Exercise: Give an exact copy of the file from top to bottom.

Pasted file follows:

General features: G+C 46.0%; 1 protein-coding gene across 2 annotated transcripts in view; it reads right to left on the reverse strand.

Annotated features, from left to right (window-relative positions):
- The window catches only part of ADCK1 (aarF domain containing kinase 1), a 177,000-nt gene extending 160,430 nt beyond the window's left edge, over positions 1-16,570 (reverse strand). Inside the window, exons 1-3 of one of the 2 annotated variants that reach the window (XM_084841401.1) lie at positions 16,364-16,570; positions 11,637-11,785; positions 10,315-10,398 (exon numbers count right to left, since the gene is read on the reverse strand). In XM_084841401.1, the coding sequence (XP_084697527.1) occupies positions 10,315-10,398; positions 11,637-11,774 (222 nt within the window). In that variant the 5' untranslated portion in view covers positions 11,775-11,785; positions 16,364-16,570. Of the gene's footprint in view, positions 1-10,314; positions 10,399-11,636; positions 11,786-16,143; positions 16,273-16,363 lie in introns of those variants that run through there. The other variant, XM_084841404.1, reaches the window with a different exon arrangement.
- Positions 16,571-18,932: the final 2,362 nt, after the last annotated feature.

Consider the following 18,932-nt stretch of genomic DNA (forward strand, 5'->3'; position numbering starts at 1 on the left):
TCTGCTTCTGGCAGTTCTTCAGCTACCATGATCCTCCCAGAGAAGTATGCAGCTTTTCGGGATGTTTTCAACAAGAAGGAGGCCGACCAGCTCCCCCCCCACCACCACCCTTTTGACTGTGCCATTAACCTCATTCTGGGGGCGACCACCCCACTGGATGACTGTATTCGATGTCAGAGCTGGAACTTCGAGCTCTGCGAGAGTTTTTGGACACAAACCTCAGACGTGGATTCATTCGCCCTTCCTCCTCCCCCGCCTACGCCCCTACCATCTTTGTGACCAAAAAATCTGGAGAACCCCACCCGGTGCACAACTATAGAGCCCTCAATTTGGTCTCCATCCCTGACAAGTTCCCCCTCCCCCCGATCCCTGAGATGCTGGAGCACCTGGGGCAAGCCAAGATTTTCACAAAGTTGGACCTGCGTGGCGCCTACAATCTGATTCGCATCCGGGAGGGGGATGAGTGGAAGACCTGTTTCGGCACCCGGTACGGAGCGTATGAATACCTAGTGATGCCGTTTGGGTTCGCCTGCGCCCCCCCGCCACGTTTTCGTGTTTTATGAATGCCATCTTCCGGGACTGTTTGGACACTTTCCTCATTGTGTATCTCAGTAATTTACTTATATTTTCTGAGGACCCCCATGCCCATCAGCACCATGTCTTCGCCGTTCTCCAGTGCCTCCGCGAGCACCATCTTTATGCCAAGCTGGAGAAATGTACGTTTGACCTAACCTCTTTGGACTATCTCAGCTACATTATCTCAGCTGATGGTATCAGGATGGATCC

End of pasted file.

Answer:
General features: G+C 46.0%; 1 protein-coding gene across 2 annotated transcripts in view; it reads right to left on the reverse strand.

Annotated features, from left to right (window-relative positions):
- The window catches only part of ADCK1 (aarF domain containing kinase 1), a 177,000-nt gene extending 160,430 nt beyond the window's left edge, over positions 1-16,570 (reverse strand). Inside the window, exons 1-3 of one of the 2 annotated variants that reach the window (XM_084841401.1) lie at positions 16,364-16,570; positions 11,637-11,785; positions 10,315-10,398 (exon numbers count right to left, since the gene is read on the reverse strand). In XM_084841401.1, the coding sequence (XP_084697527.1) occupies positions 10,315-10,398; positions 11,637-11,774 (222 nt within the window). In that variant the 5' untranslated portion in view covers positions 11,775-11,785; positions 16,364-16,570. Of the gene's footprint in view, positions 1-10,314; positions 10,399-11,636; positions 11,786-16,143; positions 16,273-16,363 lie in introns of those variants that run through there. The other variant, XM_084841404.1, reaches the window with a different exon arrangement.
- Positions 16,571-18,932: the final 2,362 nt, after the last annotated feature.

Consider the following 18,932-nt stretch of genomic DNA (forward strand, 5'->3'; position numbering starts at 1 on the left):
TCTGCTTCTGGCAGTTCTTCAGCTACCATGATCCTCCCAGAGAAGTATGCAGCTTTTCGGGATGTTTTCAACAAGAAGGAGGCCGACCAGCTCCCCCCCCACCACCACCCTTTTGACTGTGCCATTAACCTCATTCTGGGGGCGACCACCCCACTGGATGACTGTATTCGATGTCAGAGCTGGAACTTCGAGCTCTGCGAGAGTTTTTGGACACAAACCTCAGACGTGGATTCATTCGCCCTTCCTCCTCCCCCGCCTACGCCCCTACCATCTTTGTGACCAAAAAATCTGGAGAACCCCACCCGGTGCACAACTATAGAGCCCTCAATTTGGTCTCCATCCCTGACAAGTTCCCCCTCCCCCCGATCCCTGAGATGCTGGAGCACCTGGGGCAAGCCAAGATTTTCACAAAGTTGGACCTGCGTGGCGCCTACAATCTGATTCGCATCCGGGAGGGGGATGAGTGGAAGACCTGTTTCGGCACCCGGTACGGAGCGTATGAATACCTAGTGATGCCGTTTGGGTTCGCCTGCGCCCCCCCGCCACGTTTTCGTGTTTTATGAATGCCATCTTCCGGGACTGTTTGGACACTTTCCTCATTGTGTATCTCAGTAATTTACTTATATTTTCTGAGGACCCCCATGCCCATCAGCACCATGTCTTCGCCGTTCTCCAGTGCCTCCGCGAGCACCATCTTTATGCCAAGCTGGAGAAATGTACGTTTGACCTAACCTCTTTGGACTATCTCAGCTACATTATCTCAGCTGATGGTATCAGGATGGATCC